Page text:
The European market takes credit for the highest number of launches overall (about one-third of the total launches in 2014), but this mainly has to do with the large number of countries in the region. In actuality, the United States dominates the market and accounted for a significant 26% of total global introductions in 2014. U.S. marketers tend to lead product development in what is otherwise a relatively mature and complex market.
What does the nutrition bar market look like today? It encompasses a wide range of products, including granola or muesli bars and breakfast bars, as well as nutrition bars and energy and performance bars. What’s more, combining different bar attributes and blurring these categorical distinctions is another way marketers are differentiating themselves.
While convenient snacking is the key feature driving the cereal bars market overall, healthfulness is also a major factor. Health appeal is not only important for nutrition and performance bars, including sports and energy products, but also for bars that are marketed as a healthier snack alternative to products such as confectionery, biscuits, and cakes. More than 80% of global cereal bar launches were positioned on a health platform of some kind in 2014, rising to over 90% in the United States alone. Health claims ranged from the passive (natural, organic, low calorie, etc.) to the active (vitamin fortified, digestive health, weight management, etc.).
The nutrition and performance bar category was at one time confined primarily to specialized products for athletes and other active consumers. But dynamic growth in the market over the past decade or so is largely attributed to a move mainstream, primarily in the United States. In short, bars are now much more widely available and consumed on a more casual basis by a broad range of consumers looking for healthier and more portable snacks to support active lifestyles.
At the same time, sub-categories in the market are increasingly blurring as health and performance ingredients are added to more mainstream cereal and granola bars to promote a healthier image while specialized products move to a more general health positioning designed to appeal to a wider audience.
Fruits and nuts still factor heavily in nutrition bars. See Perfect Bar’s recently launched Lite Perfect Bar Almond Acai.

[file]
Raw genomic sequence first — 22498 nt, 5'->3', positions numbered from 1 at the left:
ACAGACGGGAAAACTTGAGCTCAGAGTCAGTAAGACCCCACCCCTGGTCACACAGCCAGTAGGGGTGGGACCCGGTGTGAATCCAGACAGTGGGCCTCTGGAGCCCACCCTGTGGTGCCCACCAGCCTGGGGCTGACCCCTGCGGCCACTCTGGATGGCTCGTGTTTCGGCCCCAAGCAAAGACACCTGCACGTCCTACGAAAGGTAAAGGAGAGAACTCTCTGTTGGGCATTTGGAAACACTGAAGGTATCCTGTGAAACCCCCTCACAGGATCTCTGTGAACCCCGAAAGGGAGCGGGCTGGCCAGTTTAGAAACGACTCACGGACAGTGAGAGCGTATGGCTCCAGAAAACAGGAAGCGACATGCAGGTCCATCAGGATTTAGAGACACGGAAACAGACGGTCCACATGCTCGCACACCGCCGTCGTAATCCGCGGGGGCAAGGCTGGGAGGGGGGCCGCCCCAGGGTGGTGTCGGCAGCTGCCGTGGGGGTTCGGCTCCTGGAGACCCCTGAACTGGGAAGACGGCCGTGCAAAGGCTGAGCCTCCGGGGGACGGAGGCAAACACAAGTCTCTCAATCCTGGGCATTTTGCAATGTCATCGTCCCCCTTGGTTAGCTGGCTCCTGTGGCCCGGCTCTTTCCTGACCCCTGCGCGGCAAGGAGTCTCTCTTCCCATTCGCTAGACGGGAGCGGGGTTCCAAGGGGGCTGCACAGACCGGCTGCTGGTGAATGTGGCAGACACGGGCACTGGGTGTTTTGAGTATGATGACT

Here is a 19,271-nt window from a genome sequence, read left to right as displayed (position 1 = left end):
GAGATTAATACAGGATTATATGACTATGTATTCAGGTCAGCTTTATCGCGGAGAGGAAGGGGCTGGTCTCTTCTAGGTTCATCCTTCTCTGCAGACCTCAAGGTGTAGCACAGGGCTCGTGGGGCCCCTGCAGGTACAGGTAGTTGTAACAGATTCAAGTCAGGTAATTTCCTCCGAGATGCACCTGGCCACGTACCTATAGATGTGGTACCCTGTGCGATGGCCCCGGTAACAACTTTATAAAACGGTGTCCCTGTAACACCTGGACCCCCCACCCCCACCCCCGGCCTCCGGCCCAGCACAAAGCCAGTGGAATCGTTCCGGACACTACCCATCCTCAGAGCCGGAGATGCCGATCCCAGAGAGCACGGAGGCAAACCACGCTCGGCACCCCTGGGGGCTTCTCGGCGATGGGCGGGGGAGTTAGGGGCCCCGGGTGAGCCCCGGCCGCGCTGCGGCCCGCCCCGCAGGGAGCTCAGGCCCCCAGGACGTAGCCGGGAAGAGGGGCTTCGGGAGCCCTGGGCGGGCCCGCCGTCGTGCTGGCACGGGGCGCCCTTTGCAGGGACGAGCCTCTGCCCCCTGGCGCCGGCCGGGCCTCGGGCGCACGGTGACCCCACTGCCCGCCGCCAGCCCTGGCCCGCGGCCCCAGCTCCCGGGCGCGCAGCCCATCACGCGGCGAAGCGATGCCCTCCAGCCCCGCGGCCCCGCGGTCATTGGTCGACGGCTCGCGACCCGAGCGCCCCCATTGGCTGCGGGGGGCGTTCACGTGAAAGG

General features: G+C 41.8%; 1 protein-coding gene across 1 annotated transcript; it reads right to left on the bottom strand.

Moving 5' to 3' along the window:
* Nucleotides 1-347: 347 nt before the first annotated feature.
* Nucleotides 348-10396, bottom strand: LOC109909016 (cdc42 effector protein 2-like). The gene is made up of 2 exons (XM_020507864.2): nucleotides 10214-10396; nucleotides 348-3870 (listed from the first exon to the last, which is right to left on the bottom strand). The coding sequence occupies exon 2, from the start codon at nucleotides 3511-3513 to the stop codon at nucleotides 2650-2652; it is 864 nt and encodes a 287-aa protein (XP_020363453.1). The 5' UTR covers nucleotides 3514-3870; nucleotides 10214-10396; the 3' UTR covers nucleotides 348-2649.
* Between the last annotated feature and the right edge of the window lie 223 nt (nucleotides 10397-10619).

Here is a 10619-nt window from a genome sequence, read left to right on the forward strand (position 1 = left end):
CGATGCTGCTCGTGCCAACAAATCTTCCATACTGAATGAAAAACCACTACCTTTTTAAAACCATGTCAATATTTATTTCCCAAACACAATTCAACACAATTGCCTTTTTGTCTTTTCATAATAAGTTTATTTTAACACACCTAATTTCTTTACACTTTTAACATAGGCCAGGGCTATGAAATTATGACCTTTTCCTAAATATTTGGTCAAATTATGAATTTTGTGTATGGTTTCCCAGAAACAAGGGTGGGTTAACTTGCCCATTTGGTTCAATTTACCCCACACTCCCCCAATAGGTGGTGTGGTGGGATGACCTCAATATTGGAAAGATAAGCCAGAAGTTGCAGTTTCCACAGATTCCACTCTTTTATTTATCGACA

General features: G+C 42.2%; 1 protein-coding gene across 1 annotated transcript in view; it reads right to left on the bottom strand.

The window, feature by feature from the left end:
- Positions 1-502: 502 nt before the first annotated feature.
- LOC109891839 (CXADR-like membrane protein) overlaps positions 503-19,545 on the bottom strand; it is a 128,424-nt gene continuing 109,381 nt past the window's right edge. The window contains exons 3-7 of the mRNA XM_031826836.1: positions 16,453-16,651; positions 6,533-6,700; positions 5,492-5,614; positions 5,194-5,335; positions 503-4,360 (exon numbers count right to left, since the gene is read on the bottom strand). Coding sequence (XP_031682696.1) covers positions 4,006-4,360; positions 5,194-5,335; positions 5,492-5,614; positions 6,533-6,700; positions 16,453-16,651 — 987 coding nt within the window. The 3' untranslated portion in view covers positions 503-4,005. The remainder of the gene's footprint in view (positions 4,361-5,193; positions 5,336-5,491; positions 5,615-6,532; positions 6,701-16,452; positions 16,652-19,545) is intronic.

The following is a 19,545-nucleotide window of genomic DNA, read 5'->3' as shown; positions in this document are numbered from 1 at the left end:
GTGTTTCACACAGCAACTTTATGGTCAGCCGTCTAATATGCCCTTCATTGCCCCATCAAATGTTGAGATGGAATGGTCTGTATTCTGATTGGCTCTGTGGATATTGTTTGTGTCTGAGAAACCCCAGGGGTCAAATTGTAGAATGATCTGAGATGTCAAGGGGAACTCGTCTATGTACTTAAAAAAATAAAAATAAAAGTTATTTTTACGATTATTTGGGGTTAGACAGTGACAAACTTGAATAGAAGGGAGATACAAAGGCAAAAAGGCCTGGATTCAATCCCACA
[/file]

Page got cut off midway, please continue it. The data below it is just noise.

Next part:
One of the key growth areas in recent years is the heavier use of protein content in mainstream bars. Seventy-five percent of global sports bar introductions used protein claims in 2014, while more than 20% of cereal and energy bar launches also featured this type of claim. In the United States, use of protein claims rose to nearly 79% for sports bars and over 40% for cereal and energy bars.
Protein bars have transitioned from being a specialized product for endurance and performance athletes to a product for the mainstream market, in which shoppers are looking to protein’s potential for benefits such as satiety, weight management, improved muscle mass, and increased energy. Additions to the U.S. market in 2014 included Clif Kid Zbar Protein, Strong & Kind from KIND Healthy Snacks, and Lean Protein & Fiber Bars from thinkThin. Further interesting launches in 2015 include a Yogurt Creme Protein Bar launched under the Powerful Yogurt brand. Powerful Yogurt first launched in 2013 as the first Greek-style, high-protein yogurt for men, featuring a larger, “man-friendly” 8-oz cup and 25 g of natural protein per container.
Other Trending Positioning
Other health claims featuring strongly in the cereal bars market include “gluten free,” used on just under 30% of global cereal bar launches and more than 50% of launches in the United States. Following that, “high in fiber”/“added fiber” claims showed up on 25% of global launches—and more than 32% of launches if “whole grain” claims are included, as well.
As well as this focus on health claims, there is also ongoing demand for indulgence and novelty, with consumers looking for new textures and flavors as well as the use of delectable ingredients such as fruits, nuts, and chocolate. Nearly half of cereal bar launches featured fruit (led by berries/summer fruits), and more than 38% featured chocolate and 27% featured nuts.
This trend is showing up in both specialized and mainstream products, with rising interest across the board in more exotic, complex, and dessert-style flavors. The Clif Builders Protein bar line, for example, added a Chocolate Hazelnut version, while Thinkthin launched a Chocolate Coconut Almond Protein flavor, Perfect Bar added an Almond Açai option, and Kellogg pegged on a Salted Caramel Chocolate line to its Special K snack bars range.
Dessert-style flavors satisfy the cravings of even the healthiest of consumers. Example? Kellogg’s Salted Caramel Chocolate addition to its Special K snack bar line.
A Bright Future
The nutrition bar market, along with the cereal bar market as a whole, seems set for further growth, even in the face of a relatively mature market in the United States. Ongoing interest in convenient, nutritious, indulgent snacks suitable for consumption on the go is set to drive the market forward, while existing and new need states and consumption occasions also present opportunities. But a word of caution: with ongoing high levels of product activity, including new types of products and blurring categories, differentiating products in an increasingly crowded and complex marketplace is likely to become more of a challenge.